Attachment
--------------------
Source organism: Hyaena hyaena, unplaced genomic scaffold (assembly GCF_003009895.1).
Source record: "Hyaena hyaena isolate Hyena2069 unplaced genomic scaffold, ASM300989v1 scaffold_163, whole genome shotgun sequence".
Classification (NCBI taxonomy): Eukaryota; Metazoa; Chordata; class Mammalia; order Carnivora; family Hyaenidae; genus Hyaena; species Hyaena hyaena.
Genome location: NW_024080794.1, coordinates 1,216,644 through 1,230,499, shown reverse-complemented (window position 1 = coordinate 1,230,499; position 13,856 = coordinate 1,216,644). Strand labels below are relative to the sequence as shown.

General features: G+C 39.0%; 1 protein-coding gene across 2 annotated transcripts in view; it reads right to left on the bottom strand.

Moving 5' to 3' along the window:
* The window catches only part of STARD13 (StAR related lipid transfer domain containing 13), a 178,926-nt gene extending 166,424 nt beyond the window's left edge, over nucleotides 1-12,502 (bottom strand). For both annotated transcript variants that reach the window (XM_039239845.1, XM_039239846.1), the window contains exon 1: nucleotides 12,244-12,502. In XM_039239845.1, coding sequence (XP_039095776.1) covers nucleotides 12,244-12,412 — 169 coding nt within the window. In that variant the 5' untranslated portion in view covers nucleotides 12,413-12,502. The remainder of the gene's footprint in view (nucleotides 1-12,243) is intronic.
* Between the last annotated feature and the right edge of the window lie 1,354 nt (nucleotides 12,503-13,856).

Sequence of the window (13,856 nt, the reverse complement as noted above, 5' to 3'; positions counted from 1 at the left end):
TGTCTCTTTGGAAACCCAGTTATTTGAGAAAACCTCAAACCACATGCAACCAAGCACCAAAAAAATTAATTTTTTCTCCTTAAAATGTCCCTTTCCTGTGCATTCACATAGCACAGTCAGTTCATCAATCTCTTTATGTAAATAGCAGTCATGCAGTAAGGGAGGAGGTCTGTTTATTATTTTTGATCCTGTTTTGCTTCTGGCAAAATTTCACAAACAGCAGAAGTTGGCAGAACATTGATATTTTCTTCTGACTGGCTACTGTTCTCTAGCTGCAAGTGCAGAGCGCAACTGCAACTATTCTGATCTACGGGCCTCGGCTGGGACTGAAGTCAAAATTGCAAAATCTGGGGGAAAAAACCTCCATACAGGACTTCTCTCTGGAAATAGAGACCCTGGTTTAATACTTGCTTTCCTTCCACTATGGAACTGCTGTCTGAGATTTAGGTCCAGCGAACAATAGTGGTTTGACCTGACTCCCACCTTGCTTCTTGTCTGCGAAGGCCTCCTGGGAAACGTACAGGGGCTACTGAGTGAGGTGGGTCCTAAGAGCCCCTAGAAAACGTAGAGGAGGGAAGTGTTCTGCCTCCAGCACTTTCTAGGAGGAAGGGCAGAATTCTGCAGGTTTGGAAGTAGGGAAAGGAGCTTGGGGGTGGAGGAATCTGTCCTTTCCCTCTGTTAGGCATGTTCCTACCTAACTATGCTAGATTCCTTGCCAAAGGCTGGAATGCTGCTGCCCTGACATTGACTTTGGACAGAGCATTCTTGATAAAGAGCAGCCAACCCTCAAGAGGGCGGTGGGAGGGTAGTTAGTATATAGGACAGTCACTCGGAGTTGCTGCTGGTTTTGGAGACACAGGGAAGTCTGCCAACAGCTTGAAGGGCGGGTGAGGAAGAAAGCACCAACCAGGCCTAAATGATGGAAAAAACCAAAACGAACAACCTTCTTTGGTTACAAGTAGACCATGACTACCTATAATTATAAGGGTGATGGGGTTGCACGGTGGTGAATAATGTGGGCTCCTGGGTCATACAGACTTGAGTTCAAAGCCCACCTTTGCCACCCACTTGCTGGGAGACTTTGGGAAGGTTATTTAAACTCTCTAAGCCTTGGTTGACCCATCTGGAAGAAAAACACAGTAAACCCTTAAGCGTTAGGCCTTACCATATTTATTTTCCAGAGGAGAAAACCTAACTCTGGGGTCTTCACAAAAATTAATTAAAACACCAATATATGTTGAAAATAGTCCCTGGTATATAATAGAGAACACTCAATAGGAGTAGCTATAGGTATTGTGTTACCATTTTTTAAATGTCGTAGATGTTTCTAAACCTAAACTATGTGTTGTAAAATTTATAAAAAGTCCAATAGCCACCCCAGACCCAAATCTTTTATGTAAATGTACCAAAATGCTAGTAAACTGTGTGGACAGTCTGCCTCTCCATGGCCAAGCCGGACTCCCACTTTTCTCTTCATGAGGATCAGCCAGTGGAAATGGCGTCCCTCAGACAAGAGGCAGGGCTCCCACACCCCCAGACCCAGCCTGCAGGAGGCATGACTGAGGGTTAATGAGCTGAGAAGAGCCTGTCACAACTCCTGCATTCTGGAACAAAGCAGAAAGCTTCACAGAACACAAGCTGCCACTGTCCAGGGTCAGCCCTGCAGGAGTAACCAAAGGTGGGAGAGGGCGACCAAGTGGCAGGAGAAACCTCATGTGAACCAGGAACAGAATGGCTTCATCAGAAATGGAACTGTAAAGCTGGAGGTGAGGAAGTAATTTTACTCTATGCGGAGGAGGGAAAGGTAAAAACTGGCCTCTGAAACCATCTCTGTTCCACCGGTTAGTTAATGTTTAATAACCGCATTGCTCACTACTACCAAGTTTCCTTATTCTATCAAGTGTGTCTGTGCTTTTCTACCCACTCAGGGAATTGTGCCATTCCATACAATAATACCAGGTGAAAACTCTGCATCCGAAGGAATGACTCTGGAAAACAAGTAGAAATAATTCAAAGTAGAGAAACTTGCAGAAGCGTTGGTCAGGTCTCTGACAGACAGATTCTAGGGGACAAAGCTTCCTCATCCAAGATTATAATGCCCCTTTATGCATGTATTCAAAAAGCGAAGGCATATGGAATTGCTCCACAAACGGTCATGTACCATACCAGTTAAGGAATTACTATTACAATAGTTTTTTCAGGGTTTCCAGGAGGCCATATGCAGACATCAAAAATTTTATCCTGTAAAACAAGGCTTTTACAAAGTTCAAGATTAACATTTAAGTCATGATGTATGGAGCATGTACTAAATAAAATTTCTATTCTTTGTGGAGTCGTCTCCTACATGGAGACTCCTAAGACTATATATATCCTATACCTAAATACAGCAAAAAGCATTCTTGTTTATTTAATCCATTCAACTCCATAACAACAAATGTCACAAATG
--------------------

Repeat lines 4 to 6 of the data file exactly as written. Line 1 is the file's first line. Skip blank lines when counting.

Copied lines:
Genome location: NW_024080794.1, coordinates 1,216,644 through 1,230,499, shown reverse-complemented (window position 1 = coordinate 1,230,499; position 13,856 = coordinate 1,216,644). Strand labels below are relative to the sequence as shown.

General features: G+C 39.0%; 1 protein-coding gene across 2 annotated transcripts in view; it reads right to left on the bottom strand.

Moving 5' to 3' along the window: